Macrina the Younger

Born in 327 AD, Macrina’s birth foreshadowed her life. As her brother Gregory related in his biography of his sister, “When the time came for the child to be born, at the end of her labour, Emmelia fell asleep, and dreamt she held in her hands the child still in her womb. A being of superhuman form and appearance stood before her, and addressed the child as Thecla, who is so famous among the virgins. He named the child this three times, then called on Emmelia to witness this after which he eased her labour pains and disappeared. She woke and found her dream had been realized. But in my opinion, it seems that the being spoke that name not to indicate to the mother the right choice of name, but to foretell the life of the child and to indicate that she would live the same kind of life as her namesake.” The family called the child Macrina after her paternal grandmother, who lived with the family.

Her parents were devout Christians and the family had a reputation for their piety, their generosity and their hospitality. Additionally, Basil the Elder was a lawyer and a teacher of rhetoric, and was famous throughout Pontus, for his talent and dedication to his profession. Macrina came from a prestigious family. Her ancestors on her mother’s side had held important government posts, and her grandfathers on both sides of the family had been martyred. Her father’s mother, St. Macrina the Elder, was a confessor of the faith – someone who had suffered grievously for their beliefs, and she lived with the family, helping to raise Macrina and her siblings.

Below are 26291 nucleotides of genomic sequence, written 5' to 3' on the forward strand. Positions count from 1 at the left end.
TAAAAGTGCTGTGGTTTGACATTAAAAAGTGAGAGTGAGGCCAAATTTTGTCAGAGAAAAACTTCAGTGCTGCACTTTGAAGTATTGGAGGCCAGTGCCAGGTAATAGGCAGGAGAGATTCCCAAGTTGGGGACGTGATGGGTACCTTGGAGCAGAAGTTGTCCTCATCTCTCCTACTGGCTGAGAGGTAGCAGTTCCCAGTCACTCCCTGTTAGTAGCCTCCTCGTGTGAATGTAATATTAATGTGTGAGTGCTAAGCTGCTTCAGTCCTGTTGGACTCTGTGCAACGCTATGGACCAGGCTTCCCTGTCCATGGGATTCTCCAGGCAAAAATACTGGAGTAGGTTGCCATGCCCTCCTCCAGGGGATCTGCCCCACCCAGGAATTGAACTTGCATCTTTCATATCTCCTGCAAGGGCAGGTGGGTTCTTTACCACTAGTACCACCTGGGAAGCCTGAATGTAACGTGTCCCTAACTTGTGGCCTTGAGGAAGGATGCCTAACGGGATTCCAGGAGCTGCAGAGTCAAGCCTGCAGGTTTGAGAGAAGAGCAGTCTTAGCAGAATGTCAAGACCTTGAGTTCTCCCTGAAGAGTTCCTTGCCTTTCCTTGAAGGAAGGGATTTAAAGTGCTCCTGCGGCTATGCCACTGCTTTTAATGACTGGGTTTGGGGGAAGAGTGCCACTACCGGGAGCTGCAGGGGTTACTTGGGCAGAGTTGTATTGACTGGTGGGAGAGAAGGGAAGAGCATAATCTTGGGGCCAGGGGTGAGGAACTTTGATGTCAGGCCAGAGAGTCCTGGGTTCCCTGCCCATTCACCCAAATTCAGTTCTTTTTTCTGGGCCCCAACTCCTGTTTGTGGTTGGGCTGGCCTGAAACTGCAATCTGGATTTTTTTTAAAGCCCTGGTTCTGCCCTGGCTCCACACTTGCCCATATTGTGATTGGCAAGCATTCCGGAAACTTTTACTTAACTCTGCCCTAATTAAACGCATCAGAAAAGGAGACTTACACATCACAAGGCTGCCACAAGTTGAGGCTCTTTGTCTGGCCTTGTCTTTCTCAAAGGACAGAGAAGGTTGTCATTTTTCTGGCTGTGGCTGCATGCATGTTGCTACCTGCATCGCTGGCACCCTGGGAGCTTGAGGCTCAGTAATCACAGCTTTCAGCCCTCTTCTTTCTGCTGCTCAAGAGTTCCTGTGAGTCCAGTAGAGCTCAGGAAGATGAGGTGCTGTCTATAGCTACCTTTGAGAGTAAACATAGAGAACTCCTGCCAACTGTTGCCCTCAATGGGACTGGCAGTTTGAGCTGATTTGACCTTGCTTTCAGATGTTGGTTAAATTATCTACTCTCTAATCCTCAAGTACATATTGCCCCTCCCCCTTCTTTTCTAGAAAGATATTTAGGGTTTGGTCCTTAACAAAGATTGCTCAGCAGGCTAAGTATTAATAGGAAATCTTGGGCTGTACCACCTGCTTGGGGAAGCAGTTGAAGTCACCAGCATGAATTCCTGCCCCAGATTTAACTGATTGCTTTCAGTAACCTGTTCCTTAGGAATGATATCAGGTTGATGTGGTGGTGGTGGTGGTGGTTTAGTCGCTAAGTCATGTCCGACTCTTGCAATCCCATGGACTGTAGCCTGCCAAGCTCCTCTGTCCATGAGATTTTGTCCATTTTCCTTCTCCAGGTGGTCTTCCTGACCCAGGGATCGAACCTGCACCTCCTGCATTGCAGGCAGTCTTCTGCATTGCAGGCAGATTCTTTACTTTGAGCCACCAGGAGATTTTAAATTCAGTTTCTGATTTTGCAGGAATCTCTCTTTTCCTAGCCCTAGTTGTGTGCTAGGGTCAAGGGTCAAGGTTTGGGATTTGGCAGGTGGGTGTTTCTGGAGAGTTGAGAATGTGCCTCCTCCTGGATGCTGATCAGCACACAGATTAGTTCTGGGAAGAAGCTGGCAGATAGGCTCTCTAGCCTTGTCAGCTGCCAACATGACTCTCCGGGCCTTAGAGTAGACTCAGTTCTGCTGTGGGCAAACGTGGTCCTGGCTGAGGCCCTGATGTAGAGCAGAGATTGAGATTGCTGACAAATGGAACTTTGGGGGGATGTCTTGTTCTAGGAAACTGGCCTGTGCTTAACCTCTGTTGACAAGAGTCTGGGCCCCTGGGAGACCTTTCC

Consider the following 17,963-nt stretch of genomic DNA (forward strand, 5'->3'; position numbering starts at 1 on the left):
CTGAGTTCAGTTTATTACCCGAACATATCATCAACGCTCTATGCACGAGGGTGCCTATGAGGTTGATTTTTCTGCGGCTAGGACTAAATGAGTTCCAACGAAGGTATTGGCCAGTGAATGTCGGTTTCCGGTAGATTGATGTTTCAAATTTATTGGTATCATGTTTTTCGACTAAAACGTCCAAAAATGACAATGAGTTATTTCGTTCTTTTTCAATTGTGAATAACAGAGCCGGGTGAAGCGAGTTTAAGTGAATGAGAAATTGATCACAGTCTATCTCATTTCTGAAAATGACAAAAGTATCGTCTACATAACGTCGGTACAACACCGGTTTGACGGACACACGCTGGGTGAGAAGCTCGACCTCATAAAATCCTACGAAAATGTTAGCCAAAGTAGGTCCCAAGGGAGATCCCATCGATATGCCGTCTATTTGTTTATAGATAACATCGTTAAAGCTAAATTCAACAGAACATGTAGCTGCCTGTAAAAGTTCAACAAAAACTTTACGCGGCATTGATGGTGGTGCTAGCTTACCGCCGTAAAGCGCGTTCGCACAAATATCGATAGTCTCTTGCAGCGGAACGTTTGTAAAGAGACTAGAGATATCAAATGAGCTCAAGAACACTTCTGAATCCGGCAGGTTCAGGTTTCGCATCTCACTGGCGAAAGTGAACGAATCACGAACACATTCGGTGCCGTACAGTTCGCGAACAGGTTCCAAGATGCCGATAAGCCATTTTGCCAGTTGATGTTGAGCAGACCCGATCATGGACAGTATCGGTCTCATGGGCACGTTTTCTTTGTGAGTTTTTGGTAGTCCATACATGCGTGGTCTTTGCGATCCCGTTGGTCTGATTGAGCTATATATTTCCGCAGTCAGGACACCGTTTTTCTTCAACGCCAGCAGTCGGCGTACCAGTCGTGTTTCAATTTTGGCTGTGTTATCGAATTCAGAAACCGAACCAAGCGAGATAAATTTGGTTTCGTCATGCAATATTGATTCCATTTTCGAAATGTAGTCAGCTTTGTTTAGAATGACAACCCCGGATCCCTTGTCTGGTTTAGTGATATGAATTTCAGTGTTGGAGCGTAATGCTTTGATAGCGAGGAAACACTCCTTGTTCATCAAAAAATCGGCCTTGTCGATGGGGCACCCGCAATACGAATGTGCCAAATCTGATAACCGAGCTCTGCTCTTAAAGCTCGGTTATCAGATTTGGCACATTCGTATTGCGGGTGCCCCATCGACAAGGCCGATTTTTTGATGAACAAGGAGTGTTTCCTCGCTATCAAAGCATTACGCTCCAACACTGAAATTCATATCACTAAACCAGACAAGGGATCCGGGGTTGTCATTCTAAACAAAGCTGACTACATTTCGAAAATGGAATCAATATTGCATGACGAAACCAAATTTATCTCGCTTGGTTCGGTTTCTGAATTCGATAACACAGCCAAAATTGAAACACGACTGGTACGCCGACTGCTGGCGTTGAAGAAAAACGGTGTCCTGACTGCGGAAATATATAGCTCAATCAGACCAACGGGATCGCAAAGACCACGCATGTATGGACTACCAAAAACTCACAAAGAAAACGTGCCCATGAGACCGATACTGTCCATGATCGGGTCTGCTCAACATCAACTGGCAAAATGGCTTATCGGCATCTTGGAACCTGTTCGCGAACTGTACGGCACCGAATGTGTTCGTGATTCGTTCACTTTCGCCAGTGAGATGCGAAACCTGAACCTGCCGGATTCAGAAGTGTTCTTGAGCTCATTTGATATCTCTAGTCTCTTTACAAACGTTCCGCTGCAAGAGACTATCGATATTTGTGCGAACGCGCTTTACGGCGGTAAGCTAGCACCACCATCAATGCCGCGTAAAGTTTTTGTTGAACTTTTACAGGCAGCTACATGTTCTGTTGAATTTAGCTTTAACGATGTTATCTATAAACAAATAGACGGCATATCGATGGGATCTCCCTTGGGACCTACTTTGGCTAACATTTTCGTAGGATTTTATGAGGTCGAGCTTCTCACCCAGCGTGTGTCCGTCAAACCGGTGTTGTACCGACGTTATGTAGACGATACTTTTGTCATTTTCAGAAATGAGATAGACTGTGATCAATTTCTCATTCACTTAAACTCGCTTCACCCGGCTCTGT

Emmelia and Macrina were close from the moment she was born. Emmelia taught Macrina, using the classical Greek curriculum specifically adapted and altered to use Scripture, particularly the Psalter and the Wisdom of Solomon. According to her younger brother, Macrina was reciting the Psalter by heart at a young age.

Over the next number of years, Macrina was joined by a lot of brothers and sisters. Basil (the Great) was born about 327, followed by Nacrautius, then either a stillborn or miscarried child, or perhaps a sister, Theosebia, and then her brother Gregory (of Nyssa) who came along in 335. There were several other children, and the youngest, Peter, was born around 340 AD. All told, there were nine living children in the family, and Macrina, as the responsible oldest sister, helped look after them all.

When she was twelve, she was betrothed to a young man, possible a distant relation, but before the two could be married, the young man died of a fever. She declared, after his death, that she wouldn’t consider another marriage, and instead, preferred to dedicate her life to God, as a virgin-widow. Contrary to some hagiographers, though, her decision to become a monastic wasn’t because she loved the young man so much she could never consider another in his place – it was because, like most of her forbearers, especially her mother and grandmother, she loved God more than anyone else, and wanted nothing more than to dedicate her life to Him. Eventually, her parents acquiesced, and shortly after that, Macrina’s father died, just before or upon the birth of the family’s youngest son, Peter.